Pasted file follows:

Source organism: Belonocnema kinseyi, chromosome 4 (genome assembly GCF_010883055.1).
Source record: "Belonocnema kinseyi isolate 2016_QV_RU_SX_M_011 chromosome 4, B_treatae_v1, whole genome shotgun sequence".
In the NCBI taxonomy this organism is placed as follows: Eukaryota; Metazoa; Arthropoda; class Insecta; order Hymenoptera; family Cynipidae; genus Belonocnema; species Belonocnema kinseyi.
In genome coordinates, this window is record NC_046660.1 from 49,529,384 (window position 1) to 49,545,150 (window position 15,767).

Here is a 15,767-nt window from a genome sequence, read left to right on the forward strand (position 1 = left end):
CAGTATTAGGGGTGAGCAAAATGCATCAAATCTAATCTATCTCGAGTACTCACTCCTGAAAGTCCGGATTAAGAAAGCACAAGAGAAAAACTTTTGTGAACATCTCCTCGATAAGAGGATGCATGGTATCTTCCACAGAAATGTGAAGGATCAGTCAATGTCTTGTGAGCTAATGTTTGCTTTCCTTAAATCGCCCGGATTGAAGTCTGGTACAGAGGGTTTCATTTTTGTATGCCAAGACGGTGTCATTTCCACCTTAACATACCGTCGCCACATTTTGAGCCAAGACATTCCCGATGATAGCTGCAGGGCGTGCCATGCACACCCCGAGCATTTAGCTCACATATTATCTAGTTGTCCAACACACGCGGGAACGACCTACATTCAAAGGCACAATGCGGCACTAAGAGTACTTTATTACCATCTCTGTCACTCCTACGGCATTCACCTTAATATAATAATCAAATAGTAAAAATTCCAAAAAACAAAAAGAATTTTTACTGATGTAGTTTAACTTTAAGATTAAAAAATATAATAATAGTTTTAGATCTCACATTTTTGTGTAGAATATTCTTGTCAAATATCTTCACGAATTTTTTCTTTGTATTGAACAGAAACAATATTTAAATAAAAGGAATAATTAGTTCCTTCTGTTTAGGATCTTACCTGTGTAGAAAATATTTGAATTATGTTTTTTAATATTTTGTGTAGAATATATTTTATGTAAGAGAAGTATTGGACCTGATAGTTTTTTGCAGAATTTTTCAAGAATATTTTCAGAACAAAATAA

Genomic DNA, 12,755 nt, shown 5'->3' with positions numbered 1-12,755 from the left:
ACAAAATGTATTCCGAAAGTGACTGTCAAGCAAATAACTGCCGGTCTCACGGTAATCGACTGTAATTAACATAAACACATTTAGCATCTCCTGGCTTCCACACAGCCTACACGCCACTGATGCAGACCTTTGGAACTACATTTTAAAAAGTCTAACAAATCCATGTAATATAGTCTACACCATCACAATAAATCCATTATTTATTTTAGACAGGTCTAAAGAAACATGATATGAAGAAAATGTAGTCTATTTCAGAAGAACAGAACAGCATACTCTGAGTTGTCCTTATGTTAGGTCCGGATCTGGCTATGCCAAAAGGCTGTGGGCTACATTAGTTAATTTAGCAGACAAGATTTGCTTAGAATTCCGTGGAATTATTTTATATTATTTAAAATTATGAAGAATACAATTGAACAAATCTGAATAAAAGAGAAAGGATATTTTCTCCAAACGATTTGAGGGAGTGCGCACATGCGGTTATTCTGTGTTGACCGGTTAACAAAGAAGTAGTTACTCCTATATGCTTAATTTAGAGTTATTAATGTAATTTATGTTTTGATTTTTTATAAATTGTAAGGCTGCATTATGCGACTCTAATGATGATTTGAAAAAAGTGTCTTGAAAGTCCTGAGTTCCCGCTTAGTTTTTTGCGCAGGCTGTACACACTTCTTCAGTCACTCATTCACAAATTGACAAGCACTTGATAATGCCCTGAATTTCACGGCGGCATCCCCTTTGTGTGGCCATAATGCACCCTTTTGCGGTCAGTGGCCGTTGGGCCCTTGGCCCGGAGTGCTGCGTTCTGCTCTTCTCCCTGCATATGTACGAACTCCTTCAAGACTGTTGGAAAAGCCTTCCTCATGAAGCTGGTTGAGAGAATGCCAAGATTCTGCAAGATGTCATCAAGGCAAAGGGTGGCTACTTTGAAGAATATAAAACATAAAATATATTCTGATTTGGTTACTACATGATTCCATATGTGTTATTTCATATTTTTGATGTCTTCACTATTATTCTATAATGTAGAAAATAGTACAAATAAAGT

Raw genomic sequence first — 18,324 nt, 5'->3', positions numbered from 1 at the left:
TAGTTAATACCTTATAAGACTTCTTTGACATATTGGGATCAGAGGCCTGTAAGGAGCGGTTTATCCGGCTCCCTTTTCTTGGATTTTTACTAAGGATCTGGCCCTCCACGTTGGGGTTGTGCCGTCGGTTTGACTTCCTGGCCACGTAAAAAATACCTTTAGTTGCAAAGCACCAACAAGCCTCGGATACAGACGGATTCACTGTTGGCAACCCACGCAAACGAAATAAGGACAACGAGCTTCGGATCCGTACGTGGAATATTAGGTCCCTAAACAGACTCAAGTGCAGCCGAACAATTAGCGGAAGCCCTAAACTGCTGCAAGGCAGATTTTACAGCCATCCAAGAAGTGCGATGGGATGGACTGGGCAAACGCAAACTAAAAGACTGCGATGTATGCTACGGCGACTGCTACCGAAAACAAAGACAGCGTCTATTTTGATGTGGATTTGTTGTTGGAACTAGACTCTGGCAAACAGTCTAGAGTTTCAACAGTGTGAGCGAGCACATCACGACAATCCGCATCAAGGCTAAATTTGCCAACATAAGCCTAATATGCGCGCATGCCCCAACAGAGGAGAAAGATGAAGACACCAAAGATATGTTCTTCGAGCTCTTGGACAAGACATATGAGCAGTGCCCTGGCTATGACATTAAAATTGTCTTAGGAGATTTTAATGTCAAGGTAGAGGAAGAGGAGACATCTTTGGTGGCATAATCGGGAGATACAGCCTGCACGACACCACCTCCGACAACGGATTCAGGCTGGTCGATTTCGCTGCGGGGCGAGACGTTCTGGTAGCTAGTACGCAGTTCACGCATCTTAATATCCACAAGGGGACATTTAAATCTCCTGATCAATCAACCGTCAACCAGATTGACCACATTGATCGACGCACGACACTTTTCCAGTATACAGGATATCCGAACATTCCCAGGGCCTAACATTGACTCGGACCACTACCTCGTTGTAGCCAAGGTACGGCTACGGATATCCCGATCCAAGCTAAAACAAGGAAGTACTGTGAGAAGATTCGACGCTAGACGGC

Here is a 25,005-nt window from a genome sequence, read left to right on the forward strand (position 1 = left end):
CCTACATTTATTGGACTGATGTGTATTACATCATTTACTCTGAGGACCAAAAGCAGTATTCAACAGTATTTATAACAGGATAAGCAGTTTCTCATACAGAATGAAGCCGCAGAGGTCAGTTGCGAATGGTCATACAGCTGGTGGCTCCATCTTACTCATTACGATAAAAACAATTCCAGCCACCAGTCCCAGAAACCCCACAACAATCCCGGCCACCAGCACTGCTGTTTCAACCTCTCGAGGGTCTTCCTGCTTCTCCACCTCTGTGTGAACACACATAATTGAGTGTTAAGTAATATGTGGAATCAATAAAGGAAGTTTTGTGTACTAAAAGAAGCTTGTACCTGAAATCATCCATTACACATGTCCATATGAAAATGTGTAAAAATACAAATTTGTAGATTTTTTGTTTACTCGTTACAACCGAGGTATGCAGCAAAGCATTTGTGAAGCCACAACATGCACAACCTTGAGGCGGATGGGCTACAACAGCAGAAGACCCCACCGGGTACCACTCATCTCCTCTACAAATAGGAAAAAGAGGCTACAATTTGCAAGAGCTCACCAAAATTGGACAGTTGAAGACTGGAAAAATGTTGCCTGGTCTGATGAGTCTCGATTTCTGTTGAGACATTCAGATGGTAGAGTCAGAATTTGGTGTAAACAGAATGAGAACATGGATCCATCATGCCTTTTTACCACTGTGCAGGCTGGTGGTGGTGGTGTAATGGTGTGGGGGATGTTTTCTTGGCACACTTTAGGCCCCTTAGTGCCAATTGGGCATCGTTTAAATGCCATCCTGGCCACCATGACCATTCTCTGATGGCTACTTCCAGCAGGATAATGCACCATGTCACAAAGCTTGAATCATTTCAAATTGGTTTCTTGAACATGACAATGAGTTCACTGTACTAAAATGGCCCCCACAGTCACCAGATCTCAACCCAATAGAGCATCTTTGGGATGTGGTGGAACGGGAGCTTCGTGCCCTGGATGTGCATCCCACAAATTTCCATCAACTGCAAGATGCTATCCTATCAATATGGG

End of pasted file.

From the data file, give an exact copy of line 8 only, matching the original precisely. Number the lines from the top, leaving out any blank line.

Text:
ACAAAATGTATTCCGAAAGTGACTGTCAAGCAAATAACTGCCGGTCTCACGGTAATCGACTGTAATTAACATAAACACATTTAGCATCTCCTGGCTTCCACACAGCCTACACGCCACTGATGCAGACCTTTGGAACTACATTTTAAAAAGTCTAACAAATCCATGTAATATAGTCTACACCATCACAATAAATCCATTATTTATTTTAGACAGGTCTAAAGAAACATGATATGAAGAAAATGTAGTCTATTTCAGAAGAACAGAACAGCATACTCTGAGTTGTCCTTATGTTAGGTCCGGATCTGGCTATGCCAAAAGGCTGTGGGCTACATTAGTTAATTTAGCAGACAAGATTTGCTTAGAATTCCGTGGAATTATTTTATATTATTTAAAATTATGAAGAATACAATTGAACAAATCTGAATAAAAGAGAAAGGATATTTTCTCCAAACGATTTGAGGGAGTGCGCACATGCGGTTATTCTGTGTTGACCGGTTAACAAAGAAGTAGTTACTCCTATATGCTTAATTTAGAGTTATTAATGTAATTTATGTTTTGATTTTTTATAAATTGTAAGGCTGCATTATGCGACTCTAATGATGATTTGAAAAAAGTGTCTTGAAAGTCCTGAGTTCCCGCTTAGTTTTTTGCGCAGGCTGTACACACTTCTTCAGTCACTCATTCACAAATTGACAAGCACTTGATAATGCCCTGAATTTCACGGCGGCATCCCCTTTGTGTGGCCATAATGCACCCTTTTGCGGTCAGTGGCCGTTGGGCCCTTGGCCCGGAGTGCTGCGTTCTGCTCTTCTCCCTGCATATGTACGAACTCCTTCAAGACTGTTGGAAAAGCCTTCCTCATGAAGCTGGTTGAGAGAATGCCAAGATTCTGCAAGATGTCATCAAGGCAAAGGGTGGCTACTTTGAAGAATATAAAACATAAAATATATTCTGATTTGGTTACTACATGATTCCATATGTGTTATTTCATATTTTTGATGTCTTCACTATTATTCTATAATGTAGAAAATAGTACAAATAAAGT